Figure 7 Laminin γ3 is expressed on the apical surface of the ciliated epithelium of the bovine and rat fallopian tube. Confocal laser microscope images of freshly frozen tissue sections of fallopian tube; in each image, five optical sections were (more ...)
The pattern of immunoreactivity for R16 in the rat oviduct was identical to that seen in bovine tissue (Fig. G). Higher magnification micrographs of the epithelial apical surface of the rat ampulla (Fig. , H and I) show the γ3 chain to be localized to the apical surface of the epithelial cells at the base of the cilia.
It should be noted that the labeling pattern of R21 differed somewhat from that of R16. In general, the pattern with R21 was somewhat punctate, showing large deposits of immunoreactivity at the apical surface, and increased cytoplasmic labeling of the tubal epithelium, whereas the R16 immunoreactivity was more restricted to the apical extracellular surface. These observations suggest that the R21 antiserum, made to recombinant domain I, may recognize the unfolded γ3 chain better than the R16 antiserum, which should recognize primarily short arm domains.
The male monkey reproductive tract was examined also. Like the fallopian tube, the epithelium in the epididymis is a single columnar epithelium (Fig. , A, H, and E). In situ hybridization performed on adjacent sections of the monkey epididymis (Fig. B; γ3) localized transcripts for the γ3 chain to the apical region of the epithelial cells (compare Fig. , A with B). R16 (data not shown) and R21 (Fig. , C and D, R21) sera gave similar patterns, reacting with both the basal and apical surfaces of the epithelial cells. The R21 antiserum reacted with apparently intracellular stores of γ3, as was seen in the bovine fallopian tube. The preimmune control serum from R21 showed only punctate autofluorescence (Fig. E, Pre).
Figure 8 Laminin γ3 is expressed on the surface of male reproductive epithelium. Light (A and B) and confocal (C–I) images of the epididymis from monkey (rhesus). In A, a section was fixed and stained with H&E for orientation; the (more ...)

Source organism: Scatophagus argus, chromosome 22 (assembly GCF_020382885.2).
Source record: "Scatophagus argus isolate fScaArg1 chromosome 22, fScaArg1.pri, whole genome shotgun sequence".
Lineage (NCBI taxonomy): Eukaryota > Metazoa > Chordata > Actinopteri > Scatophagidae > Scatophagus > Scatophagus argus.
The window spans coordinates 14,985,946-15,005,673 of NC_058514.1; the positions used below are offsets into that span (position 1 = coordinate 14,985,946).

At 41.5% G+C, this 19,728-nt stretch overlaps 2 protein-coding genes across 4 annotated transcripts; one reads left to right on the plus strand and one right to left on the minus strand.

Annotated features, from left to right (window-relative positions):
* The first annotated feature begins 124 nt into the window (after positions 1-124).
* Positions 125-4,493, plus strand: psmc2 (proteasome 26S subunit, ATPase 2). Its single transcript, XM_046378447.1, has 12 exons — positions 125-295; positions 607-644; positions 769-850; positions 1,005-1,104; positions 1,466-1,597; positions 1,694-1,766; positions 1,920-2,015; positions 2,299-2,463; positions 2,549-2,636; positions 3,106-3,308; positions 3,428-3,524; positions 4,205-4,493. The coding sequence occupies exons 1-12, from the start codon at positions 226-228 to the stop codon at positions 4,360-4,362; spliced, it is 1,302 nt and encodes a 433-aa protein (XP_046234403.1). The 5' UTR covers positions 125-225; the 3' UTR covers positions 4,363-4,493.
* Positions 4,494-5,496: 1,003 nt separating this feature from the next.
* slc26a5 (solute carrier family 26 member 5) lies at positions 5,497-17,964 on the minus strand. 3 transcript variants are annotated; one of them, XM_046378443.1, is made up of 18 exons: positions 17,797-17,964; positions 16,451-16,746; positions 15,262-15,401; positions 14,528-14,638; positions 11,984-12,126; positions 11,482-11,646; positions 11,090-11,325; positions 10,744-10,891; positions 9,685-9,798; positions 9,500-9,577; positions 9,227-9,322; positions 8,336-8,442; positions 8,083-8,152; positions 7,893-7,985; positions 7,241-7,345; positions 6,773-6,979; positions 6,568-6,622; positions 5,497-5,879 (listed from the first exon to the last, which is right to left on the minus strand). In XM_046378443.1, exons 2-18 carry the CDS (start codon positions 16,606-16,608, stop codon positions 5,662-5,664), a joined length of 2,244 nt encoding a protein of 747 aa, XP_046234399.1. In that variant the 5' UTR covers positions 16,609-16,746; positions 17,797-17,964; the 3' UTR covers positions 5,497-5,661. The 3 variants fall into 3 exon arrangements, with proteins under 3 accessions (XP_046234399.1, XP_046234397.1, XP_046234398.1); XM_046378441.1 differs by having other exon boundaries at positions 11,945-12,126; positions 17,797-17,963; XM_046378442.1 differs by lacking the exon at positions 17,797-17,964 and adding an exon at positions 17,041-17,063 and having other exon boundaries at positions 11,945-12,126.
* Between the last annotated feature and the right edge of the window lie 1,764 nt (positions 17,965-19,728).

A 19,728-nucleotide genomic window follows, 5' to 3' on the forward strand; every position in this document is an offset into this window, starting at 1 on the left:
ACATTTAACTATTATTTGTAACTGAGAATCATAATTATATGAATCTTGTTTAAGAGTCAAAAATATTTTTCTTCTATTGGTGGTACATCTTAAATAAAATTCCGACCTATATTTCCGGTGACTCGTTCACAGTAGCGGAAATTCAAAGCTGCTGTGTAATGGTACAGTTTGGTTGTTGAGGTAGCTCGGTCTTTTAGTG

Potential chains partners were explored by examination of the same tissue with antibodies specific for a variety of other laminin chains: α2 (Fig. F), α4 (G), β1 (H), and β2 (I). We used two monoclonal antibodies to test for the presence of β1 at the apical surface (clones 545; and C21) both gave the same pattern of immunolabeling; only the results with clone 545 are shown. As can be seen readily, α2 and β2 were restricted to the basal surface of the epithelial cells, while staining for α4 and β1 were also seen at the apical surface. Thus, in contrast to the results from placental extracts, α4 (and not α2) appears to be a candidate chain partner for γ3 in the epididymis. These observations suggest that a wide variety of γ3-containing laminins will be expressed in a tissue-specific pattern.
Expression of laminin γ3 chain was examined in the rat as well and the tissue distribution of γ3 in the rat epididymis was similar to that described for the monkey (data not shown); namely, γ3 immunoreactivity was localized to the apical surface of the epithelium. We also studied other regions of the rat reproductive system. Unlike laminin-1 immunoreactivity, which is localized to the basement membrane of the seminiferous tubules (Fig. A), γ3 immunoreactivity is not present within the basement membrane of the seminiferous tubules nor is it found around the interstitial cells (Fig. A, arrows; Fig. B, asterisk). Within the seminiferous tubules, only the occasional tubule reacted strongly with the laminin γ3 reactive serum (R16, Fig. B); it was our impression that those tubules identified by the antibody contained nearly mature spermatids. Further along the male reproductive system, in the ductus deferens, laminin-1 immunoreactivity (Fig. C; arrows mark the apical surface of the epithelium) was seen along the epithelial basement membrane, in the lamina propria and ensheathing the smooth muscle cells of the muscular layer. In contrast, γ3 immunoreactivity (R16) was found at the apical and basal surfaces of the epithelial cells, as well as intracellularly (Fig. D).
Figure 9 Laminin γ3 is expressed on the surface of rat ciliated epithelia in testis and lung. Various tissues from the rat male reproductive system (A–D) were incubated with either laminin-1 (α1/β1/γ1) antiserum (left (more ...)
The apical distribution of the γ3 chain is not confined to the reproductive system; in rat lung, the ciliated epithelial cells lining the bronchi were also strongly reactive with the anti-laminin γ3 antiserum, R16 (Fig. E). Again, the fluorescence was apparent along the apical surface, as determined by differential interference contrast microscopy (Fig. F). No γ3-immunoreactivity was seen in respiratory epithelium nor in the pulmonary capillary bed (not shown).